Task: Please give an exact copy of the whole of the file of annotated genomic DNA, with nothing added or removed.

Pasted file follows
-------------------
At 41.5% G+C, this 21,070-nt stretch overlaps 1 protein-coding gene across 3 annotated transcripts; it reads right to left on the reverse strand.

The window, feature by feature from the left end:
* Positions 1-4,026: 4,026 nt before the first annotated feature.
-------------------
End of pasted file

At 41.5% G+C, this 21,070-nt stretch overlaps 1 protein-coding gene across 3 annotated transcripts; it reads right to left on the reverse strand.

The window, feature by feature from the left end:
* Positions 1-4,026: 4,026 nt before the first annotated feature.